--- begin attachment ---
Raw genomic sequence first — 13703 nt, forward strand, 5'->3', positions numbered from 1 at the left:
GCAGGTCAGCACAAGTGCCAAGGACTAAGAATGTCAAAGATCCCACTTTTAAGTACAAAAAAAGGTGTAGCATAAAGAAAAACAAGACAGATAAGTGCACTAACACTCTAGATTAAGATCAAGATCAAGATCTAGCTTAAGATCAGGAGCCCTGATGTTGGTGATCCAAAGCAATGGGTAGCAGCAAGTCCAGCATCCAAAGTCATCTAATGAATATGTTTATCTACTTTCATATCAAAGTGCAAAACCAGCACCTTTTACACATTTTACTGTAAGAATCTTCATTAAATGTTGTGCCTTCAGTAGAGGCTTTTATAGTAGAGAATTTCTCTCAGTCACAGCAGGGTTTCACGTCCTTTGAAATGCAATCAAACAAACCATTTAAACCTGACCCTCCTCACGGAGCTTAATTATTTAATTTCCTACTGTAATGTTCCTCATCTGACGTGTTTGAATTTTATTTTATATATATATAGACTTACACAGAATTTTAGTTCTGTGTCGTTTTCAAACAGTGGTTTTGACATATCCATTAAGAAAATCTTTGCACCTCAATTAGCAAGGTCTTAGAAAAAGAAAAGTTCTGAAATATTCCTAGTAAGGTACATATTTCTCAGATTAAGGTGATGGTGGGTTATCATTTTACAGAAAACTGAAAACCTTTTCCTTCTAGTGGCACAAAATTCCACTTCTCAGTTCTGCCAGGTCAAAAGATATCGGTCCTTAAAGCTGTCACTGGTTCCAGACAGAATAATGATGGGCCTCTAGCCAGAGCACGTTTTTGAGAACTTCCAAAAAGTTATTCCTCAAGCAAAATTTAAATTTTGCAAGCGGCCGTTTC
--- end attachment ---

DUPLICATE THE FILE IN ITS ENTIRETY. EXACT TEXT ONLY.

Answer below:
Raw genomic sequence first — 13703 nt, forward strand, 5'->3', positions numbered from 1 at the left:
GCAGGTCAGCACAAGTGCCAAGGACTAAGAATGTCAAAGATCCCACTTTTAAGTACAAAAAAAGGTGTAGCATAAAGAAAAACAAGACAGATAAGTGCACTAACACTCTAGATTAAGATCAAGATCAAGATCTAGCTTAAGATCAGGAGCCCTGATGTTGGTGATCCAAAGCAATGGGTAGCAGCAAGTCCAGCATCCAAAGTCATCTAATGAATATGTTTATCTACTTTCATATCAAAGTGCAAAACCAGCACCTTTTACACATTTTACTGTAAGAATCTTCATTAAATGTTGTGCCTTCAGTAGAGGCTTTTATAGTAGAGAATTTCTCTCAGTCACAGCAGGGTTTCACGTCCTTTGAAATGCAATCAAACAAACCATTTAAACCTGACCCTCCTCACGGAGCTTAATTATTTAATTTCCTACTGTAATGTTCCTCATCTGACGTGTTTGAATTTTATTTTATATATATATAGACTTACACAGAATTTTAGTTCTGTGTCGTTTTCAAACAGTGGTTTTGACATATCCATTAAGAAAATCTTTGCACCTCAATTAGCAAGGTCTTAGAAAAAGAAAAGTTCTGAAATATTCCTAGTAAGGTACATATTTCTCAGATTAAGGTGATGGTGGGTTATCATTTTACAGAAAACTGAAAACCTTTTCCTTCTAGTGGCACAAAATTCCACTTCTCAGTTCTGCCAGGTCAAAAGATATCGGTCCTTAAAGCTGTCACTGGTTCCAGACAGAATAATGATGGGCCTCTAGCCAGAGCACGTTTTTGAGAACTTCCAAAAAGTTATTCCTCAAGCAAAATTTAAATTTTGCAAGCGGCCGTTTC